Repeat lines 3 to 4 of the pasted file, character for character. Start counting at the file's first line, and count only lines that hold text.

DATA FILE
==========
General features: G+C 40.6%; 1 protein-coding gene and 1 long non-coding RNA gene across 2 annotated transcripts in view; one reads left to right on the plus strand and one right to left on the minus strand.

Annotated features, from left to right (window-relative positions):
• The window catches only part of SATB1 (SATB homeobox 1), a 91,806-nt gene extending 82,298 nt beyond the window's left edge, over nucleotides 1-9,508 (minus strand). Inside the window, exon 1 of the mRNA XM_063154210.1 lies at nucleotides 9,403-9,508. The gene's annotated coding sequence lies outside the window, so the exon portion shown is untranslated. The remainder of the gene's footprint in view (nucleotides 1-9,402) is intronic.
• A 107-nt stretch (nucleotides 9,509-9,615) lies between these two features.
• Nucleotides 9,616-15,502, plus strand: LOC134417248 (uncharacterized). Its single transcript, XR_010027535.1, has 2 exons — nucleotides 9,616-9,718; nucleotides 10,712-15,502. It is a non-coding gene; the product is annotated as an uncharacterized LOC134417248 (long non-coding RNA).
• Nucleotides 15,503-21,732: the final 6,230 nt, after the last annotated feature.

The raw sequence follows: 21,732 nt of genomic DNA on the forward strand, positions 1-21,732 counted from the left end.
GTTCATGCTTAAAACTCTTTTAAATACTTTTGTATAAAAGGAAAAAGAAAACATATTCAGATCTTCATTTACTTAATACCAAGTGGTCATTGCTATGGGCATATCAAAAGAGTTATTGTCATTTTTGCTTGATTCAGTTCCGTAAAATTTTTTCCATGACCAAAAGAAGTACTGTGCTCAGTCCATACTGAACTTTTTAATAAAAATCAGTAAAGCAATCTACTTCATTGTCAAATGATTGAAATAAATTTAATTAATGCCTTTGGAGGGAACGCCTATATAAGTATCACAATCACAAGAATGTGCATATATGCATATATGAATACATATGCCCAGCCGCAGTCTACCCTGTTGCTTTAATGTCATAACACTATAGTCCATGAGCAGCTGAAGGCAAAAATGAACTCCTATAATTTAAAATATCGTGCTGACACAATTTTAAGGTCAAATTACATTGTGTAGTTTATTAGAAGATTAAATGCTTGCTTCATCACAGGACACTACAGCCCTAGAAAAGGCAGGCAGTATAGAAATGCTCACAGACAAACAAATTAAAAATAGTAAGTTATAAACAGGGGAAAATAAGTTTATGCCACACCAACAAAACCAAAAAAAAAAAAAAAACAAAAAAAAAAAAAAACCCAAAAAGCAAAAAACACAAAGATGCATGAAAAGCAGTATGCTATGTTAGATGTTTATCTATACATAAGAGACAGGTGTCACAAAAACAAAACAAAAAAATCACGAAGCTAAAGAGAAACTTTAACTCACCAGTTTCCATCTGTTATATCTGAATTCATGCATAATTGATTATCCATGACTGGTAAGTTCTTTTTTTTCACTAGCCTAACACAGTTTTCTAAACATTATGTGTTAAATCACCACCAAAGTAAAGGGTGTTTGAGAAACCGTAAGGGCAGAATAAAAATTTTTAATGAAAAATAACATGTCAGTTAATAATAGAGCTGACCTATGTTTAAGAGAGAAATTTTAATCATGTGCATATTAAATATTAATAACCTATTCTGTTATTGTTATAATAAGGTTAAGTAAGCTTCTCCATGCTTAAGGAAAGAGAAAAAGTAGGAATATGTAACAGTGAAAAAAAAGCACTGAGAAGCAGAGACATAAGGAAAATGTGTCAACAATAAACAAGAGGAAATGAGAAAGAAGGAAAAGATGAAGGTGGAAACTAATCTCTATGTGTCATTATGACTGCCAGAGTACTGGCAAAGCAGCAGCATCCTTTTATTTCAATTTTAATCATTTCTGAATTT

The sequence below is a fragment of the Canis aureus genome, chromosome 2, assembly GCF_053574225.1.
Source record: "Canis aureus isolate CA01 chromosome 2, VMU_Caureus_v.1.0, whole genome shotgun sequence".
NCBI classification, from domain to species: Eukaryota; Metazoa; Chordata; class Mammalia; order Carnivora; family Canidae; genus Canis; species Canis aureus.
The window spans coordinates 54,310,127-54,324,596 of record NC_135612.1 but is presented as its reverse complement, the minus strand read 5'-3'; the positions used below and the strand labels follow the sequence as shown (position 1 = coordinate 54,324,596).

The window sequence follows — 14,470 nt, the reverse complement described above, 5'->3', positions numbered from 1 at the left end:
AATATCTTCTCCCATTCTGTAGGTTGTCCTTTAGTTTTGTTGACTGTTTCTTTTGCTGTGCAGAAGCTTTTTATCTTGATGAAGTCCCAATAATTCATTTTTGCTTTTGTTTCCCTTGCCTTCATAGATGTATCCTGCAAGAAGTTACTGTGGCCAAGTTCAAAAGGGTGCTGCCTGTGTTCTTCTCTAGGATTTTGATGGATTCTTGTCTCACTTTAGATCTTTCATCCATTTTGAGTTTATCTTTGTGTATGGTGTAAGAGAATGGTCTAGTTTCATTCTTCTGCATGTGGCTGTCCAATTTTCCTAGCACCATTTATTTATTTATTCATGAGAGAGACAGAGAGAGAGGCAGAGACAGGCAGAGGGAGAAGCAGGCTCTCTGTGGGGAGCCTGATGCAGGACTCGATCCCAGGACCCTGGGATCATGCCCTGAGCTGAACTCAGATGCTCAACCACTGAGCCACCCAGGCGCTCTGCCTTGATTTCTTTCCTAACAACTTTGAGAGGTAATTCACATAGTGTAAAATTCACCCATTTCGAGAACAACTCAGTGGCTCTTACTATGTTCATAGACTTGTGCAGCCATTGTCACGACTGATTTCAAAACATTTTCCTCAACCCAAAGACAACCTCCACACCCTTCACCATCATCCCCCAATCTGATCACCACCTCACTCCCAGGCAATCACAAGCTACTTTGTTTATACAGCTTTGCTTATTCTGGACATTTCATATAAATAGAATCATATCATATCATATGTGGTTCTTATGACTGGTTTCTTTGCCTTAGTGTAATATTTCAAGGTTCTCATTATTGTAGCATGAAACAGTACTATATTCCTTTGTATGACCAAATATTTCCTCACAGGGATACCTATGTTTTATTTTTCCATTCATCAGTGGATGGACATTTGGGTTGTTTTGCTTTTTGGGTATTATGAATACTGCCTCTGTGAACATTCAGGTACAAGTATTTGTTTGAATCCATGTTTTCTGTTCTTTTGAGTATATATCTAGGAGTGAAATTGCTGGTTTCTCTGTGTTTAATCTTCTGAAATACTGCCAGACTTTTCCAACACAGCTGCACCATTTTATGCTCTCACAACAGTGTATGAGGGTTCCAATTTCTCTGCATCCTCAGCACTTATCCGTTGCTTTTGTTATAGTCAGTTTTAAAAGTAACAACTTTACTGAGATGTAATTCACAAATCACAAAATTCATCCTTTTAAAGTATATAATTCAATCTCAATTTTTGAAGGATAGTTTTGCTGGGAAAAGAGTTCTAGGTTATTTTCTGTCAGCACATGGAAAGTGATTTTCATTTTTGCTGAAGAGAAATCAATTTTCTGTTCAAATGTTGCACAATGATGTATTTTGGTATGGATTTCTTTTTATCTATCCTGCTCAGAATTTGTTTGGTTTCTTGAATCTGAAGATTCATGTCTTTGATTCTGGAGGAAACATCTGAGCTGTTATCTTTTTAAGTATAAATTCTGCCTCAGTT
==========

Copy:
• The window catches only part of SATB1 (SATB homeobox 1), a 91,806-nt gene extending 82,298 nt beyond the window's left edge, over nucleotides 1-9,508 (minus strand). Inside the window, exon 1 of the mRNA XM_063154210.1 lies at nucleotides 9,403-9,508. The gene's annotated coding sequence lies outside the window, so the exon portion shown is untranslated. The remainder of the gene's footprint in view (nucleotides 1-9,402) is intronic.
• A 107-nt stretch (nucleotides 9,509-9,615) lies between these two features.